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Does Microsoft Really Need To Make Its Own Hardware?

Without some fundamental added value, Microsoft's hardware offerings are likely to go the way of the Zune.

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Steve Ballmer says Microsoft is seriously considering making more of its own hardware. It seems that even with the old guard of IBM, Dell, Toshiba, Sony and HP, and the new guard of Samsung, Lenovo, LG and Asus, and all those white-box manufacturers, Microsoft just can't find a reliable design partner.

Have we come full circle to where we started 50 years ago, when hardware and software were inextricably intertwined and necessarily provided by the same company?

Looking at the actions of some of the world's largest software houses, you could easily come to that conclusion. Microsoft now makes Surface, and it has made the Xbox for years. Google bought Motorola's phone division, probably for its patent portfolio but also to make the Droids it thinks people want. Google also makes the Chromebook. Even Oracle had to have its own hardware division, though the performance of Sun doesn't bear out the wisdom of that move. Its real play is purpose-built machines such as Exadata and Exalogic.

For the moment, put aside the question of whether the Oracles of the world are doing the right thing and focus on the trend as it relates to end users. Such moves start with Apple envy. After all, if Microsoft works with partners such as Intel or an ARM licensee to create reference designs, it would be hard to believe that manufacturers wouldn't help make prototypes.

Microsoft, Intel and system makers have collaborated to good effect in the past. Ultrabooks are a prime example: While they're not revolutionary, Ultrabooks address most every problem users have with laptops, from weight to battery life to processing power to boot time. They're a major improvement over last-generation notebooks and netbooks. Intel produced the reference designs, and a few months later systems showed up from a variety of manufacturers.

So what's Microsoft's problem with that model? The biggest problem is that it's not what Apple does, and Apple's share price has outperformed Microsoft's consistently.

It's not that Microsoft's products aren't good enough and that better hardware integration is the answer. The problem is that they're not good enough to displace entrenched products tied to an ecosystem investment, namely, Apple's iTunes and App Store. Without some fundamental added value, Microsoft's tablets are likely to go the way of the Zune. That's not because Zune wasn't a solid product; it might have been terrific, I never tried it. And the reason I never tried it is because I have an investment in iTunes and I know the iPod/iPad/ iPhone interface for playing music.

What's Microsoft's big value add? For businesses it might be compatibility with Office. For consumers I have no idea what it would be -- Xbox compatibility? This Apple-Microsoft dynamic reminds me of Ford's breakthrough with the Mustang. Chevy was a close follower with the Camaro, and both were big sellers. Dodge made the Dart and Charger, both technically great cars that never really caught on. Microsoft's third to market here. It had better have something more important than its Metro technology if it wants to compete, no matter who makes the hardware.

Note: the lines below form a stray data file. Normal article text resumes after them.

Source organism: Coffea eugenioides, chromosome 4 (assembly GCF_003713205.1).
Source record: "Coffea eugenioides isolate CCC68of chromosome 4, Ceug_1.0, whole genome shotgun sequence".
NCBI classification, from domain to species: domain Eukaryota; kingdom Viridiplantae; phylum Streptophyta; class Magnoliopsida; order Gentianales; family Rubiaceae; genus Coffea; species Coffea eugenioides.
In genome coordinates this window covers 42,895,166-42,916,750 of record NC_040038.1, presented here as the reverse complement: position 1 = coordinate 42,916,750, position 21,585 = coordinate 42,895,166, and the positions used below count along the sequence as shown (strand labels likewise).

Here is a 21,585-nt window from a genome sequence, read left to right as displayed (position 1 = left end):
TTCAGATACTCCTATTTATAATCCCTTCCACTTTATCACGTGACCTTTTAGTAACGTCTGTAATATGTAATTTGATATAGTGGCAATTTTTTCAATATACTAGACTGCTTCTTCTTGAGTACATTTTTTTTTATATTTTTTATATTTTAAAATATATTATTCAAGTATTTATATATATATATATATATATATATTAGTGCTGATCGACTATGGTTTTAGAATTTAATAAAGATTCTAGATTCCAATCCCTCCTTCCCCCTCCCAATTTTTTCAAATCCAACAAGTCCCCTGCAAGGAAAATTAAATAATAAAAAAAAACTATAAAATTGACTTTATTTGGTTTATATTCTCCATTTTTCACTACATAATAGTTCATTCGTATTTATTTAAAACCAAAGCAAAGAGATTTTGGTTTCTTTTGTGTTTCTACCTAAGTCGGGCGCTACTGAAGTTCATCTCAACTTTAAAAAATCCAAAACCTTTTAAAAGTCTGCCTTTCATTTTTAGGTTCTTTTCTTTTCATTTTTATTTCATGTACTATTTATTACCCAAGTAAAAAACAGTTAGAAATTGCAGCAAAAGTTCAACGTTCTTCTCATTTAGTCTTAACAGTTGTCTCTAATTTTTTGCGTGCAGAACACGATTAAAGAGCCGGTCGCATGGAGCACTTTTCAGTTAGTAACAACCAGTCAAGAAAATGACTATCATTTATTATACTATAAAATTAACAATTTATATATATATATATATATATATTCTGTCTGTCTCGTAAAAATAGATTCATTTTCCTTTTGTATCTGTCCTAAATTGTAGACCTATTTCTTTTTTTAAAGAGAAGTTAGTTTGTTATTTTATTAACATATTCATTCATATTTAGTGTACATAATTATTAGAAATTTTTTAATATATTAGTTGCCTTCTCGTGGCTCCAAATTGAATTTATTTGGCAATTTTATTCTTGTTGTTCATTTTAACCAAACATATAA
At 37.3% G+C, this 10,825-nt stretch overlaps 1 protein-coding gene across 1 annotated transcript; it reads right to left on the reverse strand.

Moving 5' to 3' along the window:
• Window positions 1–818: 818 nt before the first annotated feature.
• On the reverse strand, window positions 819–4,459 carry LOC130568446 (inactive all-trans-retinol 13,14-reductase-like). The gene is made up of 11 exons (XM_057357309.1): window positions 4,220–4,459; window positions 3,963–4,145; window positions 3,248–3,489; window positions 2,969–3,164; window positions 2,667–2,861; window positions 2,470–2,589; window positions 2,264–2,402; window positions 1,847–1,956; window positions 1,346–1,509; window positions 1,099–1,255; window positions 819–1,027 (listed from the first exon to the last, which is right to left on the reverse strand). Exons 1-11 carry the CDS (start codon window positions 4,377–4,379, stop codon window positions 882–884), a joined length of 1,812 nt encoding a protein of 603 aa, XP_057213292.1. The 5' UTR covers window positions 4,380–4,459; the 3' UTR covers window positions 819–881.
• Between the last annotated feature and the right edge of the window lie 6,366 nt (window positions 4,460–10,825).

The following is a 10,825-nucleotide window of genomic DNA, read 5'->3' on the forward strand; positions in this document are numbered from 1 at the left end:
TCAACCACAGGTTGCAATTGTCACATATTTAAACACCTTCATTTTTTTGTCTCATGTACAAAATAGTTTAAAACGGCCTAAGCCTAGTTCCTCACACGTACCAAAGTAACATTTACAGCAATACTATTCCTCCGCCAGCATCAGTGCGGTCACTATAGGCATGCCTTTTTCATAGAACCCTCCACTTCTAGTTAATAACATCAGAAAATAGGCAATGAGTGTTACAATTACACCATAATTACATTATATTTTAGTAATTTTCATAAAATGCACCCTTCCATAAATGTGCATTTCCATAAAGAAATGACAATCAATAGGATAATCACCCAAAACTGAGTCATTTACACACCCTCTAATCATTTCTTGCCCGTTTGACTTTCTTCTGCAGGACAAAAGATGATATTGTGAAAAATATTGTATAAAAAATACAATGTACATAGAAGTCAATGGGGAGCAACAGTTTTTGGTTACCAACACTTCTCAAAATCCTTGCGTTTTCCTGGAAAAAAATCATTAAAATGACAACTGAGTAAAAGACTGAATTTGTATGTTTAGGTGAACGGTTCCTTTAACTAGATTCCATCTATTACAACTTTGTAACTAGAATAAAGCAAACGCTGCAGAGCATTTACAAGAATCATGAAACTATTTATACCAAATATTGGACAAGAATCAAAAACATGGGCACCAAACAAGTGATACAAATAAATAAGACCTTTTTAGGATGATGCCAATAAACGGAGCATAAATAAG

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User Rank: Apprentice
12/10/2012 | 6:47:31 PM
re: Does Microsoft Really Need To Make Its Own Hardware?
Microsoft's problems are self-inflicted. They entered the MP3 player market too late and even though the Zune was great it was too little too late, now they're well on their way to repeating that success with the Surface. They have very aggressively controlled the software market on business and home computers for decades. So much so, that many people don't want MS involved in the mobile device arena at all. It's not that they want to see MS go down. MS has a bad reputation for not playing well with others and for dictating to consumers (and developers) what consumers want. Many consumers would prefer that MS played a smaller role in mobile devices while these new devices evolve to meet consumer's needs.
User Rank: Author
12/10/2012 | 6:37:14 PM
re: Does Microsoft Really Need To Make Its Own Hardware?
For many consumers, part of the what-tablet-to-buy equation is the Apple store genius bar. As the honorary tech support person for many family members, I appreciate the value of the genius bar. Can't figure out via the phone what mom did to the Macbook? I just send her to the mall. I wonder if Microsoft can replicate that experience -- so different from the PC support nightmares of old. And if someone is already loyal to the Apple genius bar, so much the harder the task for Microsoft. The service and support issues are just as important as the hardware design issues. With hardware OEM partners, Microsoft can't control the service consumers get.
Laurianne McLaughlin
User Rank: Apprentice
12/10/2012 | 2:19:20 PM
re: Does Microsoft Really Need To Make Its Own Hardware?
i think Microsoft's decision to get into hardware is as much economic as technological. Hard to justify those Windows license fees given the alternatives. Hardware is a commodity, software is becoming a commodity, but Apple has shown you can make money by bundling--as long as you've got sufficient brand cachet. That's the real challenge for Microsoft
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